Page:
Osteoporosis | Prevention


How do I prevent osteoporosis?

To help keep your bones healthy as you age, you need to get enough calcium and vitamin D, and exercise regularly.

To help prevent osteoporosis, women 50 years of age and younger and men 70 years of age and younger should get 1,000 mg of calcium per day. Women older than 50 years of age and men older than 70 years of age should get 1,200 mg of calcium per day.

It’s usually best to try to get calcium from food. Nonfat and low-fat dairy products are good sources of calcium. Other sources of calcium include dried beans, pink salmon, spinach and broccoli.

If you don’t get enough calcium from the food you eat, your doctor may suggest taking a calcium supplement. Take it with meals or with a sip of milk.

Vitamin D
You can get vitamin D from sunlight, food, or supplements. Your skin makes vitamin D when it’s exposed to sunlight. However, many people don’t get enough vitamin D due to geographic location, sunscreen use, or fears of skin cancer from sun exposure. Your doctor can test your blood to measure your vitamin D level. If your vitamin D level is low, your doctor may recommend that you take a vitamin D supplement.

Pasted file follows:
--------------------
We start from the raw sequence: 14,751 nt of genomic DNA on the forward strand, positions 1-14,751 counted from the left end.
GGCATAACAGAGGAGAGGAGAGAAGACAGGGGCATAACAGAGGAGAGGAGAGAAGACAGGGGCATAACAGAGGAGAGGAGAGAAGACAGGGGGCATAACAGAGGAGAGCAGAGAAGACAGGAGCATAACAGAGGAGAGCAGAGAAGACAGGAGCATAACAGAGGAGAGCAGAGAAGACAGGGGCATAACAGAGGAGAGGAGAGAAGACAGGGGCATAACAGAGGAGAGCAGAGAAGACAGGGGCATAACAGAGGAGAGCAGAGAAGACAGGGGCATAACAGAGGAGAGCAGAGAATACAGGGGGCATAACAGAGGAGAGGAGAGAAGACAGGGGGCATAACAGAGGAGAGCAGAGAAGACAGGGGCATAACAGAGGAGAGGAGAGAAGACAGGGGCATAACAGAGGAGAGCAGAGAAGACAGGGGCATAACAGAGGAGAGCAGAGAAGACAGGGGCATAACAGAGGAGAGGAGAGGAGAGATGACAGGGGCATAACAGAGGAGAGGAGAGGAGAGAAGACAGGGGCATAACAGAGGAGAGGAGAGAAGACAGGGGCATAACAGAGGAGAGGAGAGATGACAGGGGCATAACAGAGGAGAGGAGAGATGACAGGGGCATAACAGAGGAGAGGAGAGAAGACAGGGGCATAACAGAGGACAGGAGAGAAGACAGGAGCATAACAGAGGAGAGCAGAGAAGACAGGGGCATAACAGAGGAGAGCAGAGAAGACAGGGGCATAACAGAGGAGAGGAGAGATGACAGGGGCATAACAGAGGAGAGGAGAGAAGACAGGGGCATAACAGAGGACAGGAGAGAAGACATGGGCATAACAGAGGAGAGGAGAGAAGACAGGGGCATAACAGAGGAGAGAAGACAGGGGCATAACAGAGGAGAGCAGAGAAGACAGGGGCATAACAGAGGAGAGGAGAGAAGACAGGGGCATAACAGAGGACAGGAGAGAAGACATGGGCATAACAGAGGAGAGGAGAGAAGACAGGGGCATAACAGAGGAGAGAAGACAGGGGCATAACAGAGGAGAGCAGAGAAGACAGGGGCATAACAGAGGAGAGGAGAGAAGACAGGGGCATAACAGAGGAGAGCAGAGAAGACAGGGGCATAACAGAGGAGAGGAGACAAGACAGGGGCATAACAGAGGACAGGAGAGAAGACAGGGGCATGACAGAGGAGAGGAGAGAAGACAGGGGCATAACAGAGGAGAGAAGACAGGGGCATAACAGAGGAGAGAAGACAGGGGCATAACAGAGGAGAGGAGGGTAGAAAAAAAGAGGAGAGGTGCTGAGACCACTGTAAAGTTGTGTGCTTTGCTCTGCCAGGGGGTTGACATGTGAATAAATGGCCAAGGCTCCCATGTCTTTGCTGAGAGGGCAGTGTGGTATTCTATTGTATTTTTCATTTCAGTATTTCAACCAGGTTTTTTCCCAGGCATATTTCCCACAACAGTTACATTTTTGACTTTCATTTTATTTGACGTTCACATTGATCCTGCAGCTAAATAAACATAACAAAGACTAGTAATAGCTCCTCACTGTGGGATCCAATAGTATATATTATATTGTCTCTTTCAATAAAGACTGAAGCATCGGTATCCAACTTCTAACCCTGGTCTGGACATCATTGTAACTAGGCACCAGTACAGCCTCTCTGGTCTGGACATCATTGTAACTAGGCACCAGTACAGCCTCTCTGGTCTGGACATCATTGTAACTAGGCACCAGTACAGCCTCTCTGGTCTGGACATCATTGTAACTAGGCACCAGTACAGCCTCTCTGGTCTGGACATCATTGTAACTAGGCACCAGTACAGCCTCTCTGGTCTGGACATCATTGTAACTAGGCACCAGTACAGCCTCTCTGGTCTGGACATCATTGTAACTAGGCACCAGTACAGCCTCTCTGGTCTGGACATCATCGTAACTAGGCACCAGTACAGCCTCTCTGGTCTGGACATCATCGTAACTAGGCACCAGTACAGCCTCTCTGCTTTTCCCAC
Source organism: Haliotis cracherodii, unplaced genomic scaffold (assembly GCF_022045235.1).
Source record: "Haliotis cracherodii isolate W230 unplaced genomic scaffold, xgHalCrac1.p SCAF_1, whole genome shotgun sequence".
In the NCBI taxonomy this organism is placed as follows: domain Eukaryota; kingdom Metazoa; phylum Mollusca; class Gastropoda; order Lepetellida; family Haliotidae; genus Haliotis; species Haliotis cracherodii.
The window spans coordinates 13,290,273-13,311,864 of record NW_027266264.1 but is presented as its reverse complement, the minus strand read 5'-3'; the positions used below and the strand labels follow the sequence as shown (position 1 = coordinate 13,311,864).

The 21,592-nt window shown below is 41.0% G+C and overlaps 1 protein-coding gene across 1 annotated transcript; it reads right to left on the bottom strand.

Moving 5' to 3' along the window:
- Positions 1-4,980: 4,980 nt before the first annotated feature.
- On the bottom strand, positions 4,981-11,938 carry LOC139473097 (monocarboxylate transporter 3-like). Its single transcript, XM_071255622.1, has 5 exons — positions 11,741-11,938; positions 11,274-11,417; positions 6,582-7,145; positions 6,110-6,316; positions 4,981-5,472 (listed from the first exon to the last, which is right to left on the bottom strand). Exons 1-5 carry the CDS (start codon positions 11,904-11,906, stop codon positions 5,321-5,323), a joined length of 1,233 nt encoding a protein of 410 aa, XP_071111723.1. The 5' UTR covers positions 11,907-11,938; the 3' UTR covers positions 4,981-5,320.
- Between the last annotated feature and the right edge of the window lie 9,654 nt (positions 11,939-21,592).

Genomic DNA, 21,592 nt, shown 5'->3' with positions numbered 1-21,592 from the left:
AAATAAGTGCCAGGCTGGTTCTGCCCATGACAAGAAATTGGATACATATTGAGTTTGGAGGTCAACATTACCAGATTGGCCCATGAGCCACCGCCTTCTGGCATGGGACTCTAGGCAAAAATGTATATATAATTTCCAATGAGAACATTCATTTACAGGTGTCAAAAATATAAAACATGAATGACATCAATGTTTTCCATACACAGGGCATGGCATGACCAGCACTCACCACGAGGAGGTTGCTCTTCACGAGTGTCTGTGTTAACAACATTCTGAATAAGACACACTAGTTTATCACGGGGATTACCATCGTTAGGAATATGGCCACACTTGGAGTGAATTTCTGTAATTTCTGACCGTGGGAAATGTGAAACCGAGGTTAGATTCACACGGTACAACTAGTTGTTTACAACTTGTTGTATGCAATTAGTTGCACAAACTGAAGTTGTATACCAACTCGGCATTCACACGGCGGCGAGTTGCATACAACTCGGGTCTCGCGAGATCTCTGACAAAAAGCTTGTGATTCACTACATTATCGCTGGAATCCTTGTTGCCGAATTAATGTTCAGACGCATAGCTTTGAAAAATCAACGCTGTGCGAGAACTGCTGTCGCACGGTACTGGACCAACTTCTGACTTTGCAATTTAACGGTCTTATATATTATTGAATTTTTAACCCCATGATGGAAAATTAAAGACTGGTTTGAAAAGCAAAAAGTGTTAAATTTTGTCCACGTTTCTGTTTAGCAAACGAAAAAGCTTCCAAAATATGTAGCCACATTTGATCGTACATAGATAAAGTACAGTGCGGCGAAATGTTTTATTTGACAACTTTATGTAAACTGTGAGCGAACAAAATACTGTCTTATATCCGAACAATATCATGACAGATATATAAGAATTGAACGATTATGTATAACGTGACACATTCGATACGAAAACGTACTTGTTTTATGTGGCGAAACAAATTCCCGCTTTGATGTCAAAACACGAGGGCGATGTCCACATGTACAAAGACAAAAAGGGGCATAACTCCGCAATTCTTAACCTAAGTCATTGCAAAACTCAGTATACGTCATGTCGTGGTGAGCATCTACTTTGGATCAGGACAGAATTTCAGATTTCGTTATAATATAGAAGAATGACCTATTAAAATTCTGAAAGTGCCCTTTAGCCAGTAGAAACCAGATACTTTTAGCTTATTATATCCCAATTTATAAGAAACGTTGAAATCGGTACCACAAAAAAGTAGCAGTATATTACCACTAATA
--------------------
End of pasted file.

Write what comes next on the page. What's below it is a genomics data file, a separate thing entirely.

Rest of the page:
Exercise helps you build strong bones. To help prevent osteoporosis, start exercising when you’re young and to continue exercising throughout your life. Even if you’re older, it’s never too late to start exercising. Ask your doctor for tips on how to start exercising safely.

The best exercise to help prevent osteoporosis is a combination of strength training and weight-bearing exercise. Examples of weight-bearing exercise include walking, jogging and climbing steps.

Written by familydoctor.org editorial staff

Reviewed/Updated: 05/14
Created: 01/96